Entries linking to outflow
in Old English a common prefix with nouns, adjectives, adverbs, and verbs, "out, outward, outer; forth, away," from out (adv.). The use was even more common in Middle English, and also with the senses "outer, outside, on the outside, from without, external, externally; apart; greatly, extremely; completely, thoroughly, to completion." Other senses of out that extended into the use as a prefix include "beyond the surface or limits; to the utmost degree; to an explicit resolution."
In composition out has either its ordinary adverbial sense, as in outcast, outcome, outlook, etc., or a prepositional force, as in outdoors, or forms transitive verbs denoting a going beyond or surpassing of the object of the verb, in doing the act expressed by the word to which it is prefixed, as in outrun, outshine, outvenom, etc. In the last use especially out may be used with almost any noun or verb. [Century Dictionary]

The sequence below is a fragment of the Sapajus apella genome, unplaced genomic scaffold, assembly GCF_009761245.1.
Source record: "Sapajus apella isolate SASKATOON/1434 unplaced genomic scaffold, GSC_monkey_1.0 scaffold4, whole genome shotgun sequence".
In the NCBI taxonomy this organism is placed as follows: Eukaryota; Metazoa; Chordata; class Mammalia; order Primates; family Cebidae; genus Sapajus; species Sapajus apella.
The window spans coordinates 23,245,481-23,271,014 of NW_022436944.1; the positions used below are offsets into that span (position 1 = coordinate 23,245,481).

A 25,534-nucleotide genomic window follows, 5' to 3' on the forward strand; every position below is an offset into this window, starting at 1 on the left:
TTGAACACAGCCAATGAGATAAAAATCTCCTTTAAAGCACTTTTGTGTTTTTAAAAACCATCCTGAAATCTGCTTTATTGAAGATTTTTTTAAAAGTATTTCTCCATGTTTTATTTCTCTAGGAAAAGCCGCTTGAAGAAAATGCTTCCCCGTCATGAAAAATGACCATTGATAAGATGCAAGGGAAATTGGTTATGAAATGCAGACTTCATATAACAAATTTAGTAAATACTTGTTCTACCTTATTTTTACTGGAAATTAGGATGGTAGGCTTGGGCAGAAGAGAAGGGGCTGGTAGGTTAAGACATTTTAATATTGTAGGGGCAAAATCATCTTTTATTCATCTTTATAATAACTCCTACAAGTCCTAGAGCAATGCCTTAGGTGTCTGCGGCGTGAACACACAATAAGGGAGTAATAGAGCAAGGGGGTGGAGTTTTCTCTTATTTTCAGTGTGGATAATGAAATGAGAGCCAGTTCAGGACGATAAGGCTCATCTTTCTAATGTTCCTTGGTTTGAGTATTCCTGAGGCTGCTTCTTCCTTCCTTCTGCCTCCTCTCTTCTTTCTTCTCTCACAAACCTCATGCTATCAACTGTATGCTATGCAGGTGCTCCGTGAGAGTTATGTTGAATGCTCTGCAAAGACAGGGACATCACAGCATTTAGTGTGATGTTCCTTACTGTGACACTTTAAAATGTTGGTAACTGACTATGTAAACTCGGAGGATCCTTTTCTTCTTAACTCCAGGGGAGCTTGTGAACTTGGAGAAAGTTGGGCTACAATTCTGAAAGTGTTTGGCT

mid-15c., "action of flowing," from flow (v.). Meaning "amount that flows" is from 1807. Sense of "any strong, progressive movement comparable to the flow of a river" is from 1640s. Flow chart attested from 1920 (flow-sheet in same sense from 1912). To go with the flow is by 1977, apparently originally in skiing jargon.
Go with the flow, enjoy the forces, let ankles, knees, hips and waist move subtly to soak up potential disturbances of acceleration and deceleration. [Ski magazine, November 1980]